16 June 2006

Blogging the Modern Orthodoxy Conference, Part 6: Thursday Morning

Miri Freud-Kandel speaking(For the first three posts from Tuesday, see here, here, and here (respectively). For the two posts from Wednesday, see here and here (respectively).)
Thursday morning of the conference began with two presentations: one by Dr. Miri Freud-Kandel on "Anglo-Jewish Orthodoxy in Transition: 1960-1970" (focu
sing on the Jacobs Affair) and one by Dr. Rabbi Lawrence Kaplan on "Introductions to Judaism of Isadore Epstein, Aron Barth, Herman Wouk, and Eliezer Berkovits: Why Alexander Littman Was Wrong" (unfortunately, my recordingLawrence Kaplan speaking device ran out of battery juice (unbeknownst to me until after the speech), so it cuts out during his speech and the comments section is missing). One interesting line that follows directly after Dr. Freud-Kandel's lecture prior to the rest of the comments was said by David Singer:
The Hertz Chumash is a British import. People who, like me, went to Yeshiva College in the 1960s who were crazy enough to care about Modern Orthodoxy, we were always bewailing the fact "Why is it that American Jewry could not produce something like the Hertz Chumash?" And, of course, we all know - I try to be fair and objective and scholarly, but at the personal level - this has has been now replaced by Artscroll. Which, to its credit, takes care of a vacuum. Of course, it's a tremendous indictment to Modern Orthodoxy.
This last comment reminded me of something I heard in passing in school about one day creating a Modern Orthodox Humash, though I don't know how soon something like that will come about. Maybe someone with the interest, the know-how, and the time will be able to come up with that work, but it has yet to come out.
After these two, the conference moved into the last set of speeches, entitled "Formative Events of the 1960's". The first of these was given by David Landes on "The Birth of the Modern Orthodox Clinic: Modernity and Medicine" (unfortunately, having run out to get a battery for my recording device, the first few minutes are missing). The second by Adam Ferziger on "Modern Orthodoxy and the Soviet Jewry Movement." Responding to Rabbi Yehudah Mirsky's question concerning a relationship to the kiruv movement, Dr. Ferziger said the following about Modern Orthodoxy and the kiruv movement:
Number one, the Modern Orthodox who once championed kiruv, did it at the same time as they did Soviet Jewry; and at the same time as they sort of lost their passion in these types of activities, they also lost their passion for kiruv, because they becameAdam Ferziger speaking survivalist and they started worrying about their own inner problems and didn't have time for everybody else, which is part of the problem.
The second point is that the more interesting aspects of kiruv today, in terms of modernity and the influence of modernity, are davka in the haredi world. And its the haredi world which, because of their interaction with as kiruv workers with nonobservant jews have begun to live in these community kollels...and are being then influenced by their own surroundings, bringing their own chilren up in these - Atlanta, Phoenix, and San Jose, that there, you see interesting issues of passion and post-denominationalism sort of begin to emerge.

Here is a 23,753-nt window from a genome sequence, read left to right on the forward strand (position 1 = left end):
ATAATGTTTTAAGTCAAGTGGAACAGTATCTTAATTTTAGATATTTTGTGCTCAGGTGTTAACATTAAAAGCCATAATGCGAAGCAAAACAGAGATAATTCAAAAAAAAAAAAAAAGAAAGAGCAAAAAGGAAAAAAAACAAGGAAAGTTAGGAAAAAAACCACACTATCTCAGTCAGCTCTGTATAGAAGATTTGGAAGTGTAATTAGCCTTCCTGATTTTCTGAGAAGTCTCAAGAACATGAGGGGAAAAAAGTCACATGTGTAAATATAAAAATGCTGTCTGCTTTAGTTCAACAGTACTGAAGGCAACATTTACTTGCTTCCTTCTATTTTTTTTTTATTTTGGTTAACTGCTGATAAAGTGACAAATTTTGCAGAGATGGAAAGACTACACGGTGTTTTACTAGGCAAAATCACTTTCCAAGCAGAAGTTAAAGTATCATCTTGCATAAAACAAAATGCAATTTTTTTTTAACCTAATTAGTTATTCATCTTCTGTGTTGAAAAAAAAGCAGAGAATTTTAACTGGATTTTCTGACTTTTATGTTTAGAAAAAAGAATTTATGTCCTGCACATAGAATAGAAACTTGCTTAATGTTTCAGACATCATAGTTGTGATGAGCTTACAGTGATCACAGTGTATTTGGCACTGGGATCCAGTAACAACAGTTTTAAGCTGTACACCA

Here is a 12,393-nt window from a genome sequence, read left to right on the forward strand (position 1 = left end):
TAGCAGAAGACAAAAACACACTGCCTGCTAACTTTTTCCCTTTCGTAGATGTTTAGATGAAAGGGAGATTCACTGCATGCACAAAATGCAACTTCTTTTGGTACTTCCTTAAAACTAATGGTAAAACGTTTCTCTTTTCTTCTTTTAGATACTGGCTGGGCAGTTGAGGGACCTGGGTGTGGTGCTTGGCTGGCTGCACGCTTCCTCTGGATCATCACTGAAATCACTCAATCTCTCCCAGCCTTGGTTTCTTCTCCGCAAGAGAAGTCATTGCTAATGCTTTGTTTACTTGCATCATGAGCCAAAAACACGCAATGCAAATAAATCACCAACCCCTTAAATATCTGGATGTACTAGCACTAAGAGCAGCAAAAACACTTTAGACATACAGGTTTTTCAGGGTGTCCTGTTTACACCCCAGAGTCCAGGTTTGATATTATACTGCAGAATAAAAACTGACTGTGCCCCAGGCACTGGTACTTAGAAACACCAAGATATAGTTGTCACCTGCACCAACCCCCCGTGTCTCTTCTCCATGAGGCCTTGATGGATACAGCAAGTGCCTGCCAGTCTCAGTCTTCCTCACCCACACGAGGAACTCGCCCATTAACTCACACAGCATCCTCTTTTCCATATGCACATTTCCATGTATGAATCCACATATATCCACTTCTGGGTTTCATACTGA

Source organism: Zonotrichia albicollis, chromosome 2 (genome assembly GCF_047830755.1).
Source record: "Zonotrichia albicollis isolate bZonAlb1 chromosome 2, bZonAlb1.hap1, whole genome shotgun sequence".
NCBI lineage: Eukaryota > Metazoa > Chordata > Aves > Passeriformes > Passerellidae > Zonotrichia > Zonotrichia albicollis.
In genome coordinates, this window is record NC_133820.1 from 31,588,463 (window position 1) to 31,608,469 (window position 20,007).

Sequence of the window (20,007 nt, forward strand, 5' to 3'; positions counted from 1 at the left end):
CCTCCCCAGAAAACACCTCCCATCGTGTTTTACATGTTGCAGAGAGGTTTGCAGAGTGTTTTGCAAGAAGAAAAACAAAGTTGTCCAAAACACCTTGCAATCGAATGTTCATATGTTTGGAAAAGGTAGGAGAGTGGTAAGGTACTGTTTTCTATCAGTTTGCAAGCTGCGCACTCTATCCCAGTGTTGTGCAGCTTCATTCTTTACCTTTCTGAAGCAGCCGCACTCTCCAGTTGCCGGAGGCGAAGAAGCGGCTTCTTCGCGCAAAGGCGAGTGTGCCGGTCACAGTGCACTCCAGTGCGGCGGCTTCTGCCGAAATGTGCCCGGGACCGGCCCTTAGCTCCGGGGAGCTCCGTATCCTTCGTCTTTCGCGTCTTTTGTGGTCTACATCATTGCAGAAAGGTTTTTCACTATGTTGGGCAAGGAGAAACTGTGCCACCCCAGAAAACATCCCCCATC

The last was given by Josh Teplitsky on "Modern Orthodoxy and the Vietnam War."
Following the last set of speeches came a go around the room seeking comments and suggestions. One of the most interesting comments came from Rabbi Yehudah Mirsky who, in response to a comment about the lack of negativity during the conference, he said that we were talking about only up until 1970, "it's still humble and moral." It certainly helped me gain a better understanding of Modern Orthodox history - it seemed Josh Teplitsky speakingthat there was a turn for Centrist Orthodoxy, though I'm now left on not really being clear on what went wrong in the last few decades in Modern Orthodoxy. Daniel Statman suggested a more diverse audience in attendance, including more non-Modern Orthodox Jews and non-Jews, as well. Another point made was by Rabbi Ariel Picard about defining domains, such as sociological and philosophical (such as theory of halakhah). A couple of people had pointed to the greater need for looking at what was going on more on the ground. One suggestion I have for that is to see how the greater suburbanization in the post-war era had on this element of life. Lastly, Hanoch ben Pazi suggested a greater look at how the Conservative movement might have affected Modern Orthodoxy.
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Reb Yudel said...

Thank you for your work in blogging and recording. Incidentally, though it's not a new Hertz Humash, the first work of Open Orthodox, the YCT Tanakh Companion to the Book of Samuel, is now available for preorder.

thanbo said...

1) How is Hertz not an "American production" in part? Wasn't he the first ordinee of JTSA?

2) Did you tape the closing roundtable? Or is it just on the end of the last talk?

Drew Kaplan said...

1) You make a good point, but your question is answered in the audio file. It's still mainly a British import.
2) I did not record the closing roundtable. Sorry.